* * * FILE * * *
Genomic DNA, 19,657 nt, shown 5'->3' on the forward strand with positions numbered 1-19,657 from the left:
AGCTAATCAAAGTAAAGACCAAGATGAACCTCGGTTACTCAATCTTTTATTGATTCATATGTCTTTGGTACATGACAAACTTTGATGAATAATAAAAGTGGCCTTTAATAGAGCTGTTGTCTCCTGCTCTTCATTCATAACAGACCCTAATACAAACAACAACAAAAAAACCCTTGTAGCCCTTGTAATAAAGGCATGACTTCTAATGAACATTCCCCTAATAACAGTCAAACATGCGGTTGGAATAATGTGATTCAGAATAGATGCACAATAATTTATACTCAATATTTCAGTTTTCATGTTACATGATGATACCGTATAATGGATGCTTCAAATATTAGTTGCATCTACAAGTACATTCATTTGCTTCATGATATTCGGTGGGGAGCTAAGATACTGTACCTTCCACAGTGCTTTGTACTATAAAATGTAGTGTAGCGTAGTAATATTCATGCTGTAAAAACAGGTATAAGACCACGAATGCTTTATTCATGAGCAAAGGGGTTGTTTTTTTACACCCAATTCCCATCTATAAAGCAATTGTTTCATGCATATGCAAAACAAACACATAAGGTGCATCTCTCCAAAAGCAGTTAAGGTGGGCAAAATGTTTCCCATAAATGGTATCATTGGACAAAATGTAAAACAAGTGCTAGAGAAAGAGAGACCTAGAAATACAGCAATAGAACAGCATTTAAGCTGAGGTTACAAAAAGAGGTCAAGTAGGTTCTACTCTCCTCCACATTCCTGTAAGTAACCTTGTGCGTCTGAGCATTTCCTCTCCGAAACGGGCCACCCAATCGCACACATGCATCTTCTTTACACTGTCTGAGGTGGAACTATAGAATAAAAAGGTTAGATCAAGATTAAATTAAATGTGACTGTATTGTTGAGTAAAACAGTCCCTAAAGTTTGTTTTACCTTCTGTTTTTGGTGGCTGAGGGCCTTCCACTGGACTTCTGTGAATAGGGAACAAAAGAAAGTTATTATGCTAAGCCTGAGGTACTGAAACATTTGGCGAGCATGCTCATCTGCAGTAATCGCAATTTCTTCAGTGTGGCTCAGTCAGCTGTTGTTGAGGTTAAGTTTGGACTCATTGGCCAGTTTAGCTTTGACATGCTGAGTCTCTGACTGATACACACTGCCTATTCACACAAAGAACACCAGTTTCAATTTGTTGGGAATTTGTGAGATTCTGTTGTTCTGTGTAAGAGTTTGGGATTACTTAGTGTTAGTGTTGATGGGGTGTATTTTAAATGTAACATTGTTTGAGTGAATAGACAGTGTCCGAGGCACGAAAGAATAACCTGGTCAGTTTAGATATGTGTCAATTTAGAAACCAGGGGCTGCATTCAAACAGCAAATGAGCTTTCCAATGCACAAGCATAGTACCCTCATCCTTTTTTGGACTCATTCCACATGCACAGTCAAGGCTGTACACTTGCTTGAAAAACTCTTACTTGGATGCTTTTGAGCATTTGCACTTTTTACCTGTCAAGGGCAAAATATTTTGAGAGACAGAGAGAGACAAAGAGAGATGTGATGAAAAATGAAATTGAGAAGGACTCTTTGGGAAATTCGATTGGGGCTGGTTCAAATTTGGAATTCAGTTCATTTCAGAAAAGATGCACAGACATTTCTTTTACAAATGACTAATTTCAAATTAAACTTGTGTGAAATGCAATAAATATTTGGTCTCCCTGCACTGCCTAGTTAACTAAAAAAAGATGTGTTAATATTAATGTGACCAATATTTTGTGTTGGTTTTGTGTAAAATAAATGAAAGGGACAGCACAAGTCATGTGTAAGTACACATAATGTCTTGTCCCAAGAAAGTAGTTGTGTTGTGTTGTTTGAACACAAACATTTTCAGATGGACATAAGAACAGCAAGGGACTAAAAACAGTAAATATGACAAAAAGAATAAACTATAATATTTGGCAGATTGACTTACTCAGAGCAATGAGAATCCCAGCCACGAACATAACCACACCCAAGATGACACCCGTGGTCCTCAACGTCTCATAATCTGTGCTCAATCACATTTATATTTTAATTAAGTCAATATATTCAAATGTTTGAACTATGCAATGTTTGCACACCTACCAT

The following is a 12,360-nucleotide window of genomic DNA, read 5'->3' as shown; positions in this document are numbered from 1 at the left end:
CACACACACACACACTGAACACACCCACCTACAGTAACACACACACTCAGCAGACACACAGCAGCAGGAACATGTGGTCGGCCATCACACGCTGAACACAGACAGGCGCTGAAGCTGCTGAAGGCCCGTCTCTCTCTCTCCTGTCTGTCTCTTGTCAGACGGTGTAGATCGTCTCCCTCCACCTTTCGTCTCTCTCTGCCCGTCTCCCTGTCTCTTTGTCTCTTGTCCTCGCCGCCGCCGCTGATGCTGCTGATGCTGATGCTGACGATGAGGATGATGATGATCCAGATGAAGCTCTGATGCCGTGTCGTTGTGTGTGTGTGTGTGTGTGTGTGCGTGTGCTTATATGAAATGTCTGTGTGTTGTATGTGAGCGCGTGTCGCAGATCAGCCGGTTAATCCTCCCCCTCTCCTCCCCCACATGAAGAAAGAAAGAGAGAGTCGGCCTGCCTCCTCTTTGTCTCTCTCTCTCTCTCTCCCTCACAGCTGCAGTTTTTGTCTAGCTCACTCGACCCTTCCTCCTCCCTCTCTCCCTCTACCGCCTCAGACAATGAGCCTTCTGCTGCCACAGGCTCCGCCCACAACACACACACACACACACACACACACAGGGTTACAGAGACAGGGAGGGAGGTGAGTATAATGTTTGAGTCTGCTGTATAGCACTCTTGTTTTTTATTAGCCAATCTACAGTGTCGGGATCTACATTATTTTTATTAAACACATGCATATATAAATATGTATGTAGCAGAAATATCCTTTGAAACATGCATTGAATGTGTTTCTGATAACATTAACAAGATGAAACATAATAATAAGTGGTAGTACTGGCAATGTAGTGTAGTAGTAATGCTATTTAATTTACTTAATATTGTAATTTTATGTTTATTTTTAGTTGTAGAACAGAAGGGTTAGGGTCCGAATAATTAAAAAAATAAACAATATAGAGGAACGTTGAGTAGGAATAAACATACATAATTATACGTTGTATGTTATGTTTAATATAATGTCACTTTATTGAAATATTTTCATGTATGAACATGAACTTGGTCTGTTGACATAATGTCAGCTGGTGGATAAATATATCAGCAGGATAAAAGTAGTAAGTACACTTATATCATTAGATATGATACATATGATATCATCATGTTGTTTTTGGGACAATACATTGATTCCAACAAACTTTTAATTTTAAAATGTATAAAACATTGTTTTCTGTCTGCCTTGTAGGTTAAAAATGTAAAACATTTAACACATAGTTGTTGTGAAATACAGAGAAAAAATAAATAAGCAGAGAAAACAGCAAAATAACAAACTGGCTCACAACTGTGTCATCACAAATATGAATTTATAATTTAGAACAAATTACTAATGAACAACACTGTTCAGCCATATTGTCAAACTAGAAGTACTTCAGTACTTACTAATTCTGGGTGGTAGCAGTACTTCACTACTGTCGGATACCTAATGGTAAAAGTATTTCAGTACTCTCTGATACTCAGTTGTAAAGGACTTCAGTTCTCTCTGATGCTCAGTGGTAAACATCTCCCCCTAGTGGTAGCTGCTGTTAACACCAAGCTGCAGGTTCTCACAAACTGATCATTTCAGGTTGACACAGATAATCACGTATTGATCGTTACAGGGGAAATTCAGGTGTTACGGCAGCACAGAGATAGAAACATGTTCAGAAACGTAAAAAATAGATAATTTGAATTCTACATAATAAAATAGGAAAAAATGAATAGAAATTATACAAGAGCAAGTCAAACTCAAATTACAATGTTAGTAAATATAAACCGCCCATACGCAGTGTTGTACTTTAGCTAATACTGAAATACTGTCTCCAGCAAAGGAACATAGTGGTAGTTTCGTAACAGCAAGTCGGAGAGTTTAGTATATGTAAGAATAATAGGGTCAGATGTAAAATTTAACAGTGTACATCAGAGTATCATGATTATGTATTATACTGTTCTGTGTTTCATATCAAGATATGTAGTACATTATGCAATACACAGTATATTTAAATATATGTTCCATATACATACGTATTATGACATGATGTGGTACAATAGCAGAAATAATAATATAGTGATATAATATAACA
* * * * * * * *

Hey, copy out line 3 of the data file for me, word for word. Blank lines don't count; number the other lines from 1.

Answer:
The following is a 12,360-nucleotide window of genomic DNA, read 5'->3' as shown; positions in this document are numbered from 1 at the left end: